Fortnite for Android: Fake apps spy on players through their phone's camera

Over half of all unofficial Android apps for the hugely popular video game Fortnite: Battle Royale contain a form of malware, security researchers have discovered.

Analysis by Top10vpn of 32 Fortnite-related apps found that many were designed by hackers to track a person’s location, monitor their calls and spy on them through the device’s camera. 

“Only a minority were actually legitimate apps of any sort as a further 40 per cent were either thinly-veiled adware scams,” said Simon Migliano, head of research at Top10vpn.

“Installing one of these [apps] is the modern-day equivalent of slipping a CD into your computer that was handed to you by a shady guy on a street corner. We have no idea about the identity of these digital bootleggers, nor of their intentions, so it’s best to stay well away.” 

Earlier this month, Epic games revealed that in the first 21 days following the launch of the official Android app in August, over 15 million people installed Fortnite on their mobile device.

In a blog post announcing technical details of the Android app for Fortnite, Epic Games acknowledged the issue of unauthorised versions of the game spreading malware.

“Even before we announced that Fortnite would be released on Android, we became aware of unauthorised ‘Fortnite for Android’ websites appearing. These typically host malware or scams,” the blog stated.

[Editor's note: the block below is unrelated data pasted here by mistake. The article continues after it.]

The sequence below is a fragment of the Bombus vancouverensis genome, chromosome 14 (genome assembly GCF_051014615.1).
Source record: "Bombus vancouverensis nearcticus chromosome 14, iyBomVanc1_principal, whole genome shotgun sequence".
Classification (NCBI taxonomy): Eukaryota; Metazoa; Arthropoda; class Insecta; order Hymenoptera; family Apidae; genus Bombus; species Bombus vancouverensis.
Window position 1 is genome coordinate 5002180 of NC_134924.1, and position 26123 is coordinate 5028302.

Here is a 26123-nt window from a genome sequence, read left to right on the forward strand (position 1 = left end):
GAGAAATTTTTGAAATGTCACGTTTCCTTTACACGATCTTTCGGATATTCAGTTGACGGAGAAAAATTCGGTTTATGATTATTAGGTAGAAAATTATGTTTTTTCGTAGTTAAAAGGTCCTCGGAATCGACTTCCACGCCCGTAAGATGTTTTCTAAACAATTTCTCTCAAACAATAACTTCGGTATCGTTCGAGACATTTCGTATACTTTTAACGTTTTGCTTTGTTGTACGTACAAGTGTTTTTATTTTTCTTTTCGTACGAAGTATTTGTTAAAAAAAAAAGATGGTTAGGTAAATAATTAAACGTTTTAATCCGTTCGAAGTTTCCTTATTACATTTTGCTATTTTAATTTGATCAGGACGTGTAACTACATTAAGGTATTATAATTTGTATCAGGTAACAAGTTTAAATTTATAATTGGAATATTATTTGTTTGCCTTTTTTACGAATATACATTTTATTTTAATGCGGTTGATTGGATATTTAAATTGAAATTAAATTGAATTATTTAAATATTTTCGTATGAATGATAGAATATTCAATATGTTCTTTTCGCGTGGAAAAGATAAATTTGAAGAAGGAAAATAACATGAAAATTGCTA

“As these sites come to our attention, we pursue takedown efforts with the sites themselves, the relevant hosting providers, and any ads or videos that promote them… Whether or not the website is distributing malware, we consider all distributions and alleged distributions of Fortnite for Android to be unauthorised.”

Epic Games said it had already instigated action on 47 unauthorised “Fortnite for Android” websites, many of which were advertised through YouTube videos that claimed to offer ways to play Fortnite on Android devices.

Security researchers have previously uncovered a computer virus spread through malicious links embedded in the descriptions of Fortnite videos on YouTube.

The researchers at game-streaming platform Rainway who discovered the issue said at the time that Epic Games “could do a better job” at educating people on the risks posed by such platforms.

Epic Games said it is proactively searching for new malware sites with a dedicated internal team tasked with discovering them.

The firm said: “We continue to police the situation with a goal of taking them offline, or restricting access by leveraging Epic’s connection to a network of anti-fraud partners… who can implement an in-browser alert.”

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